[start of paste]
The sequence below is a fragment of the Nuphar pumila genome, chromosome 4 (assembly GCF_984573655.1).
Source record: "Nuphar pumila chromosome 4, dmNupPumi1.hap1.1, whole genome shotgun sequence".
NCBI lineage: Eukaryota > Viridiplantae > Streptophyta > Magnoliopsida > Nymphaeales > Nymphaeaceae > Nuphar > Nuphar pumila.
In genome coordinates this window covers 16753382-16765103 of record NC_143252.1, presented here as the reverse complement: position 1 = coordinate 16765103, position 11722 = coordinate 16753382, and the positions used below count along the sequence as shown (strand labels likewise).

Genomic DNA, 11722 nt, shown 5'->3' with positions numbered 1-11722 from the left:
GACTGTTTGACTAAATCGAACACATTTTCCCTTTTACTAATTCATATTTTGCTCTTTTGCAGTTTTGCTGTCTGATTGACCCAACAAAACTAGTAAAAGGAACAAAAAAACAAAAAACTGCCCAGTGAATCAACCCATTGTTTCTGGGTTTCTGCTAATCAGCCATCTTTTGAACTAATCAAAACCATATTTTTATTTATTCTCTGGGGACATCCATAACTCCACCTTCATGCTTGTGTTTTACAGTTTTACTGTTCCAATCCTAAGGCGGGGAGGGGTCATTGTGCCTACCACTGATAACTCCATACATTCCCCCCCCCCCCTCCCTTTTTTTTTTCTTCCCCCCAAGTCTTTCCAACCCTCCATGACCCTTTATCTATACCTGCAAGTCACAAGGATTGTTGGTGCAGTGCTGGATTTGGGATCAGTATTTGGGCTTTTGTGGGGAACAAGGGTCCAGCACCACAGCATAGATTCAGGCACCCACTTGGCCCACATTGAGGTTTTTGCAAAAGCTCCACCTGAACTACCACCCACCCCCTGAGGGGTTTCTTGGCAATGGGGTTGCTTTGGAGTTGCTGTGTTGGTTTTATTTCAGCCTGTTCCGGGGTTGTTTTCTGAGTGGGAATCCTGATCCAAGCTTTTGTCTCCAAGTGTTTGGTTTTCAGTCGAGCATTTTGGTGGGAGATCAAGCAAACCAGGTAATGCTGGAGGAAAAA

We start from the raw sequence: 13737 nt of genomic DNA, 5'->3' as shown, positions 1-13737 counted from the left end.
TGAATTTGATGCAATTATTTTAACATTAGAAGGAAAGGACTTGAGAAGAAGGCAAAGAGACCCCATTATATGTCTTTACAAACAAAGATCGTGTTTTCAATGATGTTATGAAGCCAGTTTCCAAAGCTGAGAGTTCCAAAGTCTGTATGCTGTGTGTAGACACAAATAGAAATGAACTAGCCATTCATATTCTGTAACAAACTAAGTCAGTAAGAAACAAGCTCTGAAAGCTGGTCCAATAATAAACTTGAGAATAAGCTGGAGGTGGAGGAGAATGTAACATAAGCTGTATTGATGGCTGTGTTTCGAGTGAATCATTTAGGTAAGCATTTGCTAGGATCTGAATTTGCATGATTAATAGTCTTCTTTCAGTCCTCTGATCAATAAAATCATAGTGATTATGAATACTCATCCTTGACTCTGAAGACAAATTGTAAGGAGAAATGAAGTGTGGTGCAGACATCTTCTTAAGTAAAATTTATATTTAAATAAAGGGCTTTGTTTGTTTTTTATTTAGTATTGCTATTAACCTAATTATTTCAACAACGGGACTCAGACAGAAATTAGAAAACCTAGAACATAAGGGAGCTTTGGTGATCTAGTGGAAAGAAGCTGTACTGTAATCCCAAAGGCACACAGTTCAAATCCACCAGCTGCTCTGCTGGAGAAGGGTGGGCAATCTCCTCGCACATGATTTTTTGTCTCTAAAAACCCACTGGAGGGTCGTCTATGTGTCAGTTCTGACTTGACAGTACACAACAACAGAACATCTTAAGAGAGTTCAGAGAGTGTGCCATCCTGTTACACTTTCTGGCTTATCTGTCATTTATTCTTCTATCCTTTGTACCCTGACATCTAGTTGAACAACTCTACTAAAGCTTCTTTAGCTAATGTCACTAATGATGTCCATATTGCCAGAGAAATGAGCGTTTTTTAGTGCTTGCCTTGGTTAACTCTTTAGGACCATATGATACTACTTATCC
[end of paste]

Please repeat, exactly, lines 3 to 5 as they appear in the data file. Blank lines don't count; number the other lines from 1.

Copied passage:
NCBI lineage: Eukaryota > Viridiplantae > Streptophyta > Magnoliopsida > Nymphaeales > Nymphaeaceae > Nuphar > Nuphar pumila.
In genome coordinates this window covers 16753382-16765103 of record NC_143252.1, presented here as the reverse complement: position 1 = coordinate 16765103, position 11722 = coordinate 16753382, and the positions used below count along the sequence as shown (strand labels likewise).

Genomic DNA, 11722 nt, shown 5'->3' with positions numbered 1-11722 from the left: